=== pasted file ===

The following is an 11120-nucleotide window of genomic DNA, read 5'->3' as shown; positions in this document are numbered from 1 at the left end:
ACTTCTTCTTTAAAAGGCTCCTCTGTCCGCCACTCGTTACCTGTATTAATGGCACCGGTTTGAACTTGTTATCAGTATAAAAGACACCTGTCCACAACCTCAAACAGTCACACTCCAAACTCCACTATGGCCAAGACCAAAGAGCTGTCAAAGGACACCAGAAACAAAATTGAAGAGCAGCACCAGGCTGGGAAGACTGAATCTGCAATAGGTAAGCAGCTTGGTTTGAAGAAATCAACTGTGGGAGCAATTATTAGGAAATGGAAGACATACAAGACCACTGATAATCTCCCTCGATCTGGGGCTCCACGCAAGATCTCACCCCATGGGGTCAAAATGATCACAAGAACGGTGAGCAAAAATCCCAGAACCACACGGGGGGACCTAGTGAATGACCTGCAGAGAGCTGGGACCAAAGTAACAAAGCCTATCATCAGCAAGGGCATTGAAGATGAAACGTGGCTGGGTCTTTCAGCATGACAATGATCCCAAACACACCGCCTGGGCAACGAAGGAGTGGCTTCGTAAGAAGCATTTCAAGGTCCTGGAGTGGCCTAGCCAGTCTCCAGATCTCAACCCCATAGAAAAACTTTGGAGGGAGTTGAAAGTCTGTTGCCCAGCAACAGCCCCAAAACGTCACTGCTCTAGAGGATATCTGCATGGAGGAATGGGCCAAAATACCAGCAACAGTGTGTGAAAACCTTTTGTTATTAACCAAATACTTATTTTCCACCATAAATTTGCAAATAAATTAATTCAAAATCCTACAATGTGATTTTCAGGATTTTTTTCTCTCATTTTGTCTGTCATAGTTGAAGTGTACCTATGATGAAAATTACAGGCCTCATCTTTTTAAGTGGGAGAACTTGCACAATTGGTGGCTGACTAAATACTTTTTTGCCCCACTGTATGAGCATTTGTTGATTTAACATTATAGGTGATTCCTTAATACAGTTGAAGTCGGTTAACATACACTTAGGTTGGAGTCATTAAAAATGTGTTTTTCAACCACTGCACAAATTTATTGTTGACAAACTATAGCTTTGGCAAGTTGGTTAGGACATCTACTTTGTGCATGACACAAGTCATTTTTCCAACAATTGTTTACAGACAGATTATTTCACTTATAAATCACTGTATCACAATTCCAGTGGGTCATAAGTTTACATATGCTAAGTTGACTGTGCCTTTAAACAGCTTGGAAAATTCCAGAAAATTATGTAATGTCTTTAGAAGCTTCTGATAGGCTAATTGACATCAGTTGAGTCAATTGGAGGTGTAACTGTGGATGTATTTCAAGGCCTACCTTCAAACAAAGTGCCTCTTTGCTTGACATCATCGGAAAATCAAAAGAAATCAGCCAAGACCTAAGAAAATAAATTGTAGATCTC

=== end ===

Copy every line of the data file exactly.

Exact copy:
The following is an 11120-nucleotide window of genomic DNA, read 5'->3' as shown; positions in this document are numbered from 1 at the left end:
ACTTCTTCTTTAAAAGGCTCCTCTGTCCGCCACTCGTTACCTGTATTAATGGCACCGGTTTGAACTTGTTATCAGTATAAAAGACACCTGTCCACAACCTCAAACAGTCACACTCCAAACTCCACTATGGCCAAGACCAAAGAGCTGTCAAAGGACACCAGAAACAAAATTGAAGAGCAGCACCAGGCTGGGAAGACTGAATCTGCAATAGGTAAGCAGCTTGGTTTGAAGAAATCAACTGTGGGAGCAATTATTAGGAAATGGAAGACATACAAGACCACTGATAATCTCCCTCGATCTGGGGCTCCACGCAAGATCTCACCCCATGGGGTCAAAATGATCACAAGAACGGTGAGCAAAAATCCCAGAACCACACGGGGGGACCTAGTGAATGACCTGCAGAGAGCTGGGACCAAAGTAACAAAGCCTATCATCAGCAAGGGCATTGAAGATGAAACGTGGCTGGGTCTTTCAGCATGACAATGATCCCAAACACACCGCCTGGGCAACGAAGGAGTGGCTTCGTAAGAAGCATTTCAAGGTCCTGGAGTGGCCTAGCCAGTCTCCAGATCTCAACCCCATAGAAAAACTTTGGAGGGAGTTGAAAGTCTGTTGCCCAGCAACAGCCCCAAAACGTCACTGCTCTAGAGGATATCTGCATGGAGGAATGGGCCAAAATACCAGCAACAGTGTGTGAAAACCTTTTGTTATTAACCAAATACTTATTTTCCACCATAAATTTGCAAATAAATTAATTCAAAATCCTACAATGTGATTTTCAGGATTTTTTTCTCTCATTTTGTCTGTCATAGTTGAAGTGTACCTATGATGAAAATTACAGGCCTCATCTTTTTAAGTGGGAGAACTTGCACAATTGGTGGCTGACTAAATACTTTTTTGCCCCACTGTATGAGCATTTGTTGATTTAACATTATAGGTGATTCCTTAATACAGTTGAAGTCGGTTAACATACACTTAGGTTGGAGTCATTAAAAATGTGTTTTTCAACCACTGCACAAATTTATTGTTGACAAACTATAGCTTTGGCAAGTTGGTTAGGACATCTACTTTGTGCATGACACAAGTCATTTTTCCAACAATTGTTTACAGACAGATTATTTCACTTATAAATCACTGTATCACAATTCCAGTGGGTCATAAGTTTACATATGCTAAGTTGACTGTGCCTTTAAACAGCTTGGAAAATTCCAGAAAATTATGTAATGTCTTTAGAAGCTTCTGATAGGCTAATTGACATCAGTTGAGTCAATTGGAGGTGTAACTGTGGATGTATTTCAAGGCCTACCTTCAAACAAAGTGCCTCTTTGCTTGACATCATCGGAAAATCAAAAGAAATCAGCCAAGACCTAAGAAAATAAATTGTAGATCTC